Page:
Policy Issues

NAMI Dane County has a strong presence in the community advocating for policies that ensure people affected by mental illness have access to quality mental health care supports and services. We advocate on a variety of issues at the local, state, and national levels. Scroll down to learn more about these important policy priorities. 

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50% of all serious mental illness begins by age 14, 75% by age 24. Without early treatment, the consequences can be tragic. Fortunately, research shows that the earlier the treatment, the better the outcomes-and the lower the cost.

With this in mind, NAMI Dane County advocates for early identification and treatment by promoting First Episode Psychosis (FEP) programs and bringing mental health education to schools. Investing in these initiatives change the trajectory of mental illness and help young people get their lives on track.


A person who is having a mental health crisis is often more likely to land in jail than in a hospital, many on minor, non-violent charges. When in jail, people with mental illness stay almost twice as long as others facing similar charges.

Jails and prisons are not designed to provide mental health treatment and most correctional officers are not trained to effectively deal with people with mental illnesses. With this in mind, NAMI Dane County advocates for more cost-effective measures that are shown to reduce arrests, jail days, hospital stays and total criminal justice expenditures. These measures include:

  1. Training police, corrections and other first responders on safely and effectively responding to people with mental illness through CIT.
  2. Diverting non-violent offenders with mental illness into treatment, such as a mental health jail court.
  3. Investing in mental health services that keep people out of jail in the first place, such as mobile crisis response teams.

Read NAMI Dane County's position statement on reducing the number of people with mental illnesses in the Dane County Jail.


Family members often serve as the caregiver of their loved one with mental illness, yet do not receive the support or training they need to better help their loved ones. This is often because of stigma, hard to navigate mental health care services, expensive out of pocket costs, and a narrow reading of health privacy laws.

NAMI Dane County advocates for peer-led education and support programs as an integrated part of mental health treatment. We actively partner with community organizations to offer family support and education programs, including NAMI Family-to-Family and NAMI Basics. We also encourage the county to finance development and implementation of these kinds of programs so they are readily accessible and an integrated part of treatment. 

PROTECT MEDICAID AND Mental Health Coverage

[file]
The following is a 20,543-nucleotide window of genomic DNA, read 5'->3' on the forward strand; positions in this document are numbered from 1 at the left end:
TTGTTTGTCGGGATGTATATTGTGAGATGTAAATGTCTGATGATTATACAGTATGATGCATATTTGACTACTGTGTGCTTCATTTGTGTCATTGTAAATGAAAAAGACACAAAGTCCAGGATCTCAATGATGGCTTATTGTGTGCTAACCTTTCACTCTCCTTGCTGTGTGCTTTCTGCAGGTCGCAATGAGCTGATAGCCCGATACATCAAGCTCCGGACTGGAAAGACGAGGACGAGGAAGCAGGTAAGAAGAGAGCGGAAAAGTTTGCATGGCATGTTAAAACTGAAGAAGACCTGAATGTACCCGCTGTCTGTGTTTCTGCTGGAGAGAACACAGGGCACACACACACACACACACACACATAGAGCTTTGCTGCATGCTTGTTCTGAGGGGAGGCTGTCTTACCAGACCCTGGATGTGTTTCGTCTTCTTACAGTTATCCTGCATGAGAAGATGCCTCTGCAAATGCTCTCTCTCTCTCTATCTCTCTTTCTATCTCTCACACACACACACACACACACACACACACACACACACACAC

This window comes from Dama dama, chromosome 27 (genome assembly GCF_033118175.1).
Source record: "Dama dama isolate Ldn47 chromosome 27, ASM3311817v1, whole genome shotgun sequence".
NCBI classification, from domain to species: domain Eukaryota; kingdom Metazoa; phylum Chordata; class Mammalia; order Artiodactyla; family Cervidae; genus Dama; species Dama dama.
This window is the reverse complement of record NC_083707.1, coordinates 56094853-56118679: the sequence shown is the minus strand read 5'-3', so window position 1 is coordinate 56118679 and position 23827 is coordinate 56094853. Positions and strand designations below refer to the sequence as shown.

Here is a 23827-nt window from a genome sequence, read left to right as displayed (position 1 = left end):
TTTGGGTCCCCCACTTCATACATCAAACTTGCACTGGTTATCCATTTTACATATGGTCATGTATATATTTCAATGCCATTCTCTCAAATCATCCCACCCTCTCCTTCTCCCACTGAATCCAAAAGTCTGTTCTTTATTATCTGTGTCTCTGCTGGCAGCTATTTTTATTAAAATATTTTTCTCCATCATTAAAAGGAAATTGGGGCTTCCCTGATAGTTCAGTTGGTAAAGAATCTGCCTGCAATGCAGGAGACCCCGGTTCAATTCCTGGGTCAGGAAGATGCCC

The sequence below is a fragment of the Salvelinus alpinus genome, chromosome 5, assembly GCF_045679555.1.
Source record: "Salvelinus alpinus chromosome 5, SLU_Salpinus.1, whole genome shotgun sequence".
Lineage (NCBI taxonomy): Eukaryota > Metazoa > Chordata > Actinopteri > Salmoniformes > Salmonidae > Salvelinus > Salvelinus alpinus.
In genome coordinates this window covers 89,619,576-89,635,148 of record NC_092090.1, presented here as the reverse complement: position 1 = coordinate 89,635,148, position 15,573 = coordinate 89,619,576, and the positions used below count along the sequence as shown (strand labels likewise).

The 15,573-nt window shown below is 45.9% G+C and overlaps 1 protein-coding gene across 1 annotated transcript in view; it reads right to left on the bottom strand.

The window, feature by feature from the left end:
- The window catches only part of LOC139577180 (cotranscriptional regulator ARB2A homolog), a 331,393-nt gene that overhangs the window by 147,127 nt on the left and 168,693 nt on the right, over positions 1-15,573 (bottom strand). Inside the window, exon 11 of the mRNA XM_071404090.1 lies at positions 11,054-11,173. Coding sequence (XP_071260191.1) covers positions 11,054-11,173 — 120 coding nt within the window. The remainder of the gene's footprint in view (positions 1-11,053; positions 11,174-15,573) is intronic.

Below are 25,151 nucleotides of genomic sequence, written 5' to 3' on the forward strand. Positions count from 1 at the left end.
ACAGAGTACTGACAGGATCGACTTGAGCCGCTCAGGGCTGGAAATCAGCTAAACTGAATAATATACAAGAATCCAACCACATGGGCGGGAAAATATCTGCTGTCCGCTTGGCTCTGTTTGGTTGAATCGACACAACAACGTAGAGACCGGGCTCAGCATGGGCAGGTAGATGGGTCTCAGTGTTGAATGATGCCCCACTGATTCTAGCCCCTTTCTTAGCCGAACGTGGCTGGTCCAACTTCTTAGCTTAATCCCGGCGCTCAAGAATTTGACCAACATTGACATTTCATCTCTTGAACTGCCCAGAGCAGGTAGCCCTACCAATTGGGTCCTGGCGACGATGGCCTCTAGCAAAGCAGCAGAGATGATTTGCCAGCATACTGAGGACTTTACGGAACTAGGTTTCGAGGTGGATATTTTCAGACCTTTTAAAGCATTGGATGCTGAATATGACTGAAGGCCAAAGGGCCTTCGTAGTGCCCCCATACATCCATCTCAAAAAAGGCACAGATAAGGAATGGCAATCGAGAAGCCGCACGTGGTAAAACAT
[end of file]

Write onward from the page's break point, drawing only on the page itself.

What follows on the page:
Congress showed strong bipartisan support of mental health care when it passed mental health reform in the 21st Century Cures Act in 2016. This was significant because 60 million children and adults are affected by mental illness, yet about 50% go without treatment.

Today's "health reform" in the American Health Care Act of 2017 is a move in the opposite direction. Congress should fix the health insurance marketplace, not ravage Medicaid and strip away mental health coverage.

How does Congress’ health care bill affect mental health?

  • The AHCA strips $800 billion from Medicaid over the next 10 years, forcing states to slash mental health services.
  • 24 million Americans will lose insurance for mental health care.

Allows states to:

  • Drop coverage of mental health and substance use (one of the essential health benefits) from insurance plans.
  • Charge people higher premiums if they have a pre-existing condition, like depression or anxiety.
  • Create high-risk pools, which are another way of charging people with mental illness more money and providing less coverage.

The Affordable Care Act (ACA) did a lot to protect people with mental illness by requiring health plans to cover mental health and substance use conditions - and at the same level as other health conditions.

It also stopped health plans from charging people more just because they had a mental health condition or dropping them from coverage or turning them down for renewal just because they used mental health services.

Congress should stabilize the health insurance market, not take us back to a time when health plans could cover mental health differently - or not at all.

NAMI Dane County's Ask

We ask that Congress protect Medicaid and mental health coverage by opposing any health reform legislation that caps or limits Medicaid, takes away protections for people with mental health conditions in health plans, or leaves fewer people with coverage for mental illness.

Wisconsin medicaid waiver application

Medicaid links nearly 10 million Americans to mental health services and supports. If Medicaid erodes, accessing mental health care will get even harder. One way states can make changes to traditional Medicaid requirements is through waivers - if approved by the federal Centers for Medicare and Medicaid Services (CMS). Wisconsin applied for a Section 1115 Medicaid Waiver to revamp its existing Medicaid program in May 2017.

NAMI Dane County has concerns with the application because the majority of the waiver amendments are inconsistent with WI’s stated goals to expand the WI workforce, cut the number of uninsured, and improve health outcomes.

Additionally, many of the policies being proposed by Wisconsin are unprecedented. These include work requirements, drug testing, emergency department copays for any type of visit, and charging premiums for people under the poverty level.

Read more about these concerns in the BadgerCare Waiver Talking Points, created by the Wisconsin Council on Children & Families.